Not bad, Oreo

I must make a confession: I only ate the cream filling of Oreo cookies as a child. In fact, I didn’t like the chocolate cookie at all. I’m not really alone in liking only one aspect of the cookie, and yet something about Oreo keeps us picky eaters coming back for more. I think this guy understands.

Fortunately for me, I don’t have to become a physicist and build an apparatus to only eat the cream. That’s because when Oreo began launching all sorts of flavors, my favorite Oreo’s Golden Oreos from the 2004 launch, my 12-year-old dreams were fulfilled.

Then it hit me: Everyone loves Oreo because Oreo always gives people what they’d like to see (or eat, in my case). And with the advent of digital media, Oreo is among the top commercial brands in the industry that has adapted to technology in a way that upcoming entrepreneurs can only dream of.

Take for instance the tale of Laura Ellen and how her tweet of her love for Kit Kat and Oreo spawned one of this year’s best social media “marketing wars.”

Oreo, among the top brands on Facebook with 34 million “likes” this year, not only managed to “best” Kit Kat and give us a fun show, but was also able to do so without insulting the opposing party. Basically, it was on like Donkey Kong!

This quick and fun little fight gained a lot of buzz from people. It reminded me of its old commercial with the Williams sisters versus the Mannings, hence my odd Nintendo character reference if you recall the skit. I find it clever given that Oreo’s strongest social media presence, by the “numbers,” is Facebook.

On the other hand, Oreo’s marketing team must use tons of money and brainpower to develop campaigns based on pre-planned events and holidays. Oreo nonetheless has a knack for personalizing it’s marketing within a given day or two.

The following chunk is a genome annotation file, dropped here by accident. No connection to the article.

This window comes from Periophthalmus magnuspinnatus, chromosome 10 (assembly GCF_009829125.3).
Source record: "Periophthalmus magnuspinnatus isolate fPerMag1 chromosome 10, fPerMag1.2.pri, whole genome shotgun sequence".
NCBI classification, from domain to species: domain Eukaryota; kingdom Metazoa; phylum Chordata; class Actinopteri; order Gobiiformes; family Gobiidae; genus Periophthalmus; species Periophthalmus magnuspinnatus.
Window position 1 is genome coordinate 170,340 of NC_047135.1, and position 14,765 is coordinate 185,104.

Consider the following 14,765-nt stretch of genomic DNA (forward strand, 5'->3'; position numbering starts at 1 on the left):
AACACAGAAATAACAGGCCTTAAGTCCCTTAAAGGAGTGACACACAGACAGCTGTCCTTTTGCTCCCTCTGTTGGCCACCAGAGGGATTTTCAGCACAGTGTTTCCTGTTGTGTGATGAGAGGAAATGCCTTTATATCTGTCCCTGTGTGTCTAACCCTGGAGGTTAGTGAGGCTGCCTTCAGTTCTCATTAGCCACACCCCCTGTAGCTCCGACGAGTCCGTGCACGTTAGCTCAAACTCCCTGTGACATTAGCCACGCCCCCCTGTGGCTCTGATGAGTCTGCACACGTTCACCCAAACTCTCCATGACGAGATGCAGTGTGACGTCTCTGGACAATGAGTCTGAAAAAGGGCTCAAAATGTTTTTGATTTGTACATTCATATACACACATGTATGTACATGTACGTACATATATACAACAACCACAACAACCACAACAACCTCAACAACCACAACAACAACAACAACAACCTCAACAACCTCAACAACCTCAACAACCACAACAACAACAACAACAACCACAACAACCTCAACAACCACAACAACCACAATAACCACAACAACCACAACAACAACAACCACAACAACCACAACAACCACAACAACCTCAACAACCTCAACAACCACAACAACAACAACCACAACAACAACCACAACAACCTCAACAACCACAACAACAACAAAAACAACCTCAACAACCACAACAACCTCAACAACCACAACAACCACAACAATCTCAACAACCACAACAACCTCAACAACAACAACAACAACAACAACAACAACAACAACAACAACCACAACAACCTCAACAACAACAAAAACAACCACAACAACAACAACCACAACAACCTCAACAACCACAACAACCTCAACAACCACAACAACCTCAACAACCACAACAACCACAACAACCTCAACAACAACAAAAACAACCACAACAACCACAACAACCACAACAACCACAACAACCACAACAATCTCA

What’s interesting about Oreo’s digital brand is how they often share the same content on Facebook, Twitter and Instagram.  You’d also think they’d have as many followers on Twitter and Instagram as they did “likes” on Facebook for that matter.

What makes Oreo’s Facebook page so popular however is the several apps available. Whether it’s “Oreo Land” or “Sejuta Momen Seru Oreo,” Oreo’s Facebook apps are as diverse and interactive among users as the consumers themselves. People can play games or share photos on some apps, and languages for apps range from English to Indonesian.

Admittedly, I think Oreo could find bigger ways to explore how users interact with their brand on Twitter (190, 984 followers) and Instagram (101, 868). While these numbers are really impressive relative to companies barely pulling for 1,000 followers, perhaps Oreo should build a marketing plan on these two platforms that engages people based on what’s getting the most attention in the media.

Oreo’s Twitter platform succeeds in utilizing both clever YouTube videos and real-time marketing, e.g., this year’s Superbowl power outage. The only thing I recall really driving Oreo’s Instagram was their #OreoPetShow where pet owners shared pictures of their four legged companions and that ended in April.

Whatever they develop next, I look forward to it just as much as I do their witty updates and non-chocolate sandwich cookies.

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